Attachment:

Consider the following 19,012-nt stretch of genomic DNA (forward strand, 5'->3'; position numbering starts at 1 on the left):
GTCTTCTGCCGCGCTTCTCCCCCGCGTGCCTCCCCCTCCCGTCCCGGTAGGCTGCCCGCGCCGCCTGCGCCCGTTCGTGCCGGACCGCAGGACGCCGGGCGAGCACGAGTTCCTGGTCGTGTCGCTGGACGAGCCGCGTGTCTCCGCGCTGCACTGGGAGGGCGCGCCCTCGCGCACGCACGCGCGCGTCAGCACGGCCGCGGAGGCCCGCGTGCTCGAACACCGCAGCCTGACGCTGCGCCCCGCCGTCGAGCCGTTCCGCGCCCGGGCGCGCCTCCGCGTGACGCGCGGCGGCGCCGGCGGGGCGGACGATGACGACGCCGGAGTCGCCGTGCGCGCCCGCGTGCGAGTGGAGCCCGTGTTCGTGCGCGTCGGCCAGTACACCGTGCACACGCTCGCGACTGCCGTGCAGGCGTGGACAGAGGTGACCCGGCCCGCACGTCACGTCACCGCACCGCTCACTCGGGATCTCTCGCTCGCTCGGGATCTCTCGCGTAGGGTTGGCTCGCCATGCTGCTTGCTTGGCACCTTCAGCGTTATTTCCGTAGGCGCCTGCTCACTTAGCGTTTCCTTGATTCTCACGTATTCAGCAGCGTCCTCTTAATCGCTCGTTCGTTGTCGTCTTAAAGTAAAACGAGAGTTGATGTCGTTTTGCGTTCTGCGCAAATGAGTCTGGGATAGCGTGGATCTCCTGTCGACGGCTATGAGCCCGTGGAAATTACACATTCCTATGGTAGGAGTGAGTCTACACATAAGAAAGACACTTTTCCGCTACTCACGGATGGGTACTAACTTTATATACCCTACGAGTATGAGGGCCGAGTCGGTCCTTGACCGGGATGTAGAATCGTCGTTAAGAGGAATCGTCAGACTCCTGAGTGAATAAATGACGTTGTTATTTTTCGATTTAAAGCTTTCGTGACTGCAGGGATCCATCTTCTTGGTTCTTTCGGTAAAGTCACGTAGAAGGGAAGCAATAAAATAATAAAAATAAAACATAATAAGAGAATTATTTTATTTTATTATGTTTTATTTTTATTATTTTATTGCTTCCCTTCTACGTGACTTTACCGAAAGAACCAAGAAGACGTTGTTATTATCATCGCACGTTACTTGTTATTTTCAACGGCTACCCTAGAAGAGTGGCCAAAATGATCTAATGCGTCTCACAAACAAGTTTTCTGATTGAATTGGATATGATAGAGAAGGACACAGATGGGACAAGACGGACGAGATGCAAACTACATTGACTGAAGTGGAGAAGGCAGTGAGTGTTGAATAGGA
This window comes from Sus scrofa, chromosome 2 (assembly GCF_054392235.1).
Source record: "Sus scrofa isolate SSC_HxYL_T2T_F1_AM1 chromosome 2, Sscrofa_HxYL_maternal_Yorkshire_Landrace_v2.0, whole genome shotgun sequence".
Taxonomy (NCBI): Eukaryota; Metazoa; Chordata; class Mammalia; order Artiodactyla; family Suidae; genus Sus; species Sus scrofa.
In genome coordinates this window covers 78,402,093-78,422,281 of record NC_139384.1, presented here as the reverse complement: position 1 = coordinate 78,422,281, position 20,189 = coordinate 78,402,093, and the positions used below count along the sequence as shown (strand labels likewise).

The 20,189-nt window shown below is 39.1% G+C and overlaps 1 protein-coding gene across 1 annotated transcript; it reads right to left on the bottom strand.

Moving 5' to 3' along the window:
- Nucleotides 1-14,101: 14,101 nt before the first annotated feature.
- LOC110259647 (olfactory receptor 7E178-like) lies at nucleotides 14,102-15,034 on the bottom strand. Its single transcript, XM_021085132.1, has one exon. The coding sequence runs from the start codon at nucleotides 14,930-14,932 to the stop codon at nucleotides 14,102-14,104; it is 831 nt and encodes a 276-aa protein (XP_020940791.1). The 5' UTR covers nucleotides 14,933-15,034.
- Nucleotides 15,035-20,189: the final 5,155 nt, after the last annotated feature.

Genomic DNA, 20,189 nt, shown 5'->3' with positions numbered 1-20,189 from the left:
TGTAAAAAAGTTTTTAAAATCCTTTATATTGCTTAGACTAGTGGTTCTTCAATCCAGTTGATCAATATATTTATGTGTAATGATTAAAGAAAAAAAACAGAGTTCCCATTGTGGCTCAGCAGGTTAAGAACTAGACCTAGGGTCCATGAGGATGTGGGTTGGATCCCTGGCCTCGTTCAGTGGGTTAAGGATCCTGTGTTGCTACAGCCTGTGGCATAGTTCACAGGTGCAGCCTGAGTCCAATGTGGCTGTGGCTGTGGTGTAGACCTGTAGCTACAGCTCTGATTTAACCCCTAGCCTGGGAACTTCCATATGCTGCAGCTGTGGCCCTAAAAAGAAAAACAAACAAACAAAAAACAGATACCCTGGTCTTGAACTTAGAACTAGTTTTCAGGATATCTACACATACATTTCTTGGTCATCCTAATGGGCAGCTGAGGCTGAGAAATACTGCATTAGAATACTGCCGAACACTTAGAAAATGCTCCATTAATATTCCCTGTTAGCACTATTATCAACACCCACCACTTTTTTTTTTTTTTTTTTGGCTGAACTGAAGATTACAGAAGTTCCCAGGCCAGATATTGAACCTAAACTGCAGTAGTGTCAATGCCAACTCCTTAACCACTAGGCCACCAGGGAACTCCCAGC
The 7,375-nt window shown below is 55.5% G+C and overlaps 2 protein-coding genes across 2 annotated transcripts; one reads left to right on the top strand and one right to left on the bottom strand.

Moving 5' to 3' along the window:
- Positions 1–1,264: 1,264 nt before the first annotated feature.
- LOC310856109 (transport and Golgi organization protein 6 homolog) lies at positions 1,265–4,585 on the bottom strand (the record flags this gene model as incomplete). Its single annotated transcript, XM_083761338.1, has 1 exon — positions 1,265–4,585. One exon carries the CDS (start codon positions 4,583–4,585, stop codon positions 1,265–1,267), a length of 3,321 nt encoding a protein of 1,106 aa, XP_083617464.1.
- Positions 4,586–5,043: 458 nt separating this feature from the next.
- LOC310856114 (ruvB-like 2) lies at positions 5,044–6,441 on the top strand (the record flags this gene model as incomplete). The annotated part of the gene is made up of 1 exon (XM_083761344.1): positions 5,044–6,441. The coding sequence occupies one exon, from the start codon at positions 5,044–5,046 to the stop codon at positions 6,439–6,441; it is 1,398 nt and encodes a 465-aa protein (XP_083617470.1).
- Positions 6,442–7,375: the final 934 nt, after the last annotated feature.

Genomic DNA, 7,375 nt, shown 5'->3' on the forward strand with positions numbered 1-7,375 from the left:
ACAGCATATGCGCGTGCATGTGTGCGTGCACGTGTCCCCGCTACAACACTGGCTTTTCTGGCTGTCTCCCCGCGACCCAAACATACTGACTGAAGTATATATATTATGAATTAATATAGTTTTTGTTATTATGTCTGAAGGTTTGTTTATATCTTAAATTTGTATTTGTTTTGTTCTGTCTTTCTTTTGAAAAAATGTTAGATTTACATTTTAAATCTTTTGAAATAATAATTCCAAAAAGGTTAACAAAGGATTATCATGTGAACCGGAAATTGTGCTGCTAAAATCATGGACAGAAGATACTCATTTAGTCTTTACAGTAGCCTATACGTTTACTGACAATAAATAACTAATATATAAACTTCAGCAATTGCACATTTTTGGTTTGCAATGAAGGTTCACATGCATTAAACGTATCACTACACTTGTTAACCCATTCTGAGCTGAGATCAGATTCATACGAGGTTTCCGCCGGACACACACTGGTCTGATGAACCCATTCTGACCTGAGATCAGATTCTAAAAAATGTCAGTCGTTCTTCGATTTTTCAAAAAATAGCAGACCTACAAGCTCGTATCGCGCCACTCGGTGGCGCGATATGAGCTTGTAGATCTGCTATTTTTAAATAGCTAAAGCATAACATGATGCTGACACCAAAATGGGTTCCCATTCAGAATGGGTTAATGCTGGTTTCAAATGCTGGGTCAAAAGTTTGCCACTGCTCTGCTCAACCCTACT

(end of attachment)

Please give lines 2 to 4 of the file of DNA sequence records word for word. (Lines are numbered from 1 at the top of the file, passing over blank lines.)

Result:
GTCTTCTGCCGCGCTTCTCCCCCGCGTGCCTCCCCCTCCCGTCCCGGTAGGCTGCCCGCGCCGCCTGCGCCCGTTCGTGCCGGACCGCAGGACGCCGGGCGAGCACGAGTTCCTGGTCGTGTCGCTGGACGAGCCGCGTGTCTCCGCGCTGCACTGGGAGGGCGCGCCCTCGCGCACGCACGCGCGCGTCAGCACGGCCGCGGAGGCCCGCGTGCTCGAACACCGCAGCCTGACGCTGCGCCCCGCCGTCGAGCCGTTCCGCGCCCGGGCGCGCCTCCGCGTGACGCGCGGCGGCGCCGGCGGGGCGGACGATGACGACGCCGGAGTCGCCGTGCGCGCCCGCGTGCGAGTGGAGCCCGTGTTCGTGCGCGTCGGCCAGTACACCGTGCACACGCTCGCGACTGCCGTGCAGGCGTGGACAGAGGTGACCCGGCCCGCACGTCACGTCACCGCACCGCTCACTCGGGATCTCTCGCTCGCTCGGGATCTCTCGCGTAGGGTTGGCTCGCCATGCTGCTTGCTTGGCACCTTCAGCGTTATTTCCGTAGGCGCCTGCTCACTTAGCGTTTCCTTGATTCTCACGTATTCAGCAGCGTCCTCTTAATCGCTCGTTCGTTGTCGTCTTAAAGTAAAACGAGAGTTGATGTCGTTTTGCGTTCTGCGCAAATGAGTCTGGGATAGCGTGGATCTCCTGTCGACGGCTATGAGCCCGTGGAAATTACACATTCCTATGGTAGGAGTGAGTCTACACATAAGAAAGACACTTTTCCGCTACTCACGGATGGGTACTAACTTTATATACCCTACGAGTATGAGGGCCGAGTCGGTCCTTGACCGGGATGTAGAATCGTCGTTAAGAGGAATCGTCAGACTCCTGAGTGAATAAATGACGTTGTTATTTTTCGATTTAAAGCTTTCGTGACTGCAGGGATCCATCTTCTTGGTTCTTTCGGTAAAGTCACGTAGAAGGGAAGCAATAAAATAATAAAAATAAAACATAATAAGAGAATTATTTTATTTTATTATGTTTTATTTTTATTATTTTATTGCTTCCCTTCTACGTGACTTTACCGAAAGAACCAAGAAGACGTTGTTATTATCATCGCACGTTACTTGTTATTTTCAACGGCTACCCTAGAAGAGTGGCCAAAATGATCTAATGCGTCTCACAAACAAGTTTTCTGATTGAATTGGATATGATAGAGAAGGACACAGATGGGACAAGACGGACGAGATGCAAACTACATTGACTGAAGTGGAGAAGGCAGTGAGTGTTGAATAGGA
This window comes from Sus scrofa, chromosome 2 (assembly GCF_054392235.1).
Source record: "Sus scrofa isolate SSC_HxYL_T2T_F1_AM1 chromosome 2, Sscrofa_HxYL_maternal_Yorkshire_Landrace_v2.0, whole genome shotgun sequence".